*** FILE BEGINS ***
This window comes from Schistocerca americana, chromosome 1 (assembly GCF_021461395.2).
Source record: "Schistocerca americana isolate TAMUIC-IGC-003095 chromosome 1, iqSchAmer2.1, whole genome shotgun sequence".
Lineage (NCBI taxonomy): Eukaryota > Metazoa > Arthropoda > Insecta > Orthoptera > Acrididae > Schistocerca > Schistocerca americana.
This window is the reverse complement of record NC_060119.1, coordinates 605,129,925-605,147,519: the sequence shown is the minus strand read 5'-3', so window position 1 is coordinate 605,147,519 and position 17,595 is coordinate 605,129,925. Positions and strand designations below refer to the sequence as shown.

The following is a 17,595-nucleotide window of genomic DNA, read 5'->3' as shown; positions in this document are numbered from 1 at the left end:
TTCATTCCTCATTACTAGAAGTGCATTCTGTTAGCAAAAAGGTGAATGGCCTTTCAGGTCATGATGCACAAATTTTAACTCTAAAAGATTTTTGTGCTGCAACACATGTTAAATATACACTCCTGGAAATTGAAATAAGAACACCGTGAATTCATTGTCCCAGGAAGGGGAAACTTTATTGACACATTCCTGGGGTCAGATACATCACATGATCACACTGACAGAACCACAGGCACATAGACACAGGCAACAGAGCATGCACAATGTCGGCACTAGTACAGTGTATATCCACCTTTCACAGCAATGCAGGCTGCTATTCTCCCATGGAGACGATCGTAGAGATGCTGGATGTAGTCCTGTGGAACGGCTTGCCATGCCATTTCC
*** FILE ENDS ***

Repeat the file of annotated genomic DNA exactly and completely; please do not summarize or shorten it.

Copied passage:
This window comes from Schistocerca americana, chromosome 1 (assembly GCF_021461395.2).
Source record: "Schistocerca americana isolate TAMUIC-IGC-003095 chromosome 1, iqSchAmer2.1, whole genome shotgun sequence".
Lineage (NCBI taxonomy): Eukaryota > Metazoa > Arthropoda > Insecta > Orthoptera > Acrididae > Schistocerca > Schistocerca americana.
This window is the reverse complement of record NC_060119.1, coordinates 605,129,925-605,147,519: the sequence shown is the minus strand read 5'-3', so window position 1 is coordinate 605,147,519 and position 17,595 is coordinate 605,129,925. Positions and strand designations below refer to the sequence as shown.

The following is a 17,595-nucleotide window of genomic DNA, read 5'->3' as shown; positions in this document are numbered from 1 at the left end:
TTCATTCCTCATTACTAGAAGTGCATTCTGTTAGCAAAAAGGTGAATGGCCTTTCAGGTCATGATGCACAAATTTTAACTCTAAAAGATTTTTGTGCTGCAACACATGTTAAATATACACTCCTGGAAATTGAAATAAGAACACCGTGAATTCATTGTCCCAGGAAGGGGAAACTTTATTGACACATTCCTGGGGTCAGATACATCACATGATCACACTGACAGAACCACAGGCACATAGACACAGGCAACAGAGCATGCACAATGTCGGCACTAGTACAGTGTATATCCACCTTTCACAGCAATGCAGGCTGCTATTCTCCCATGGAGACGATCGTAGAGATGCTGGATGTAGTCCTGTGGAACGGCTTGCCATGCCATTTCC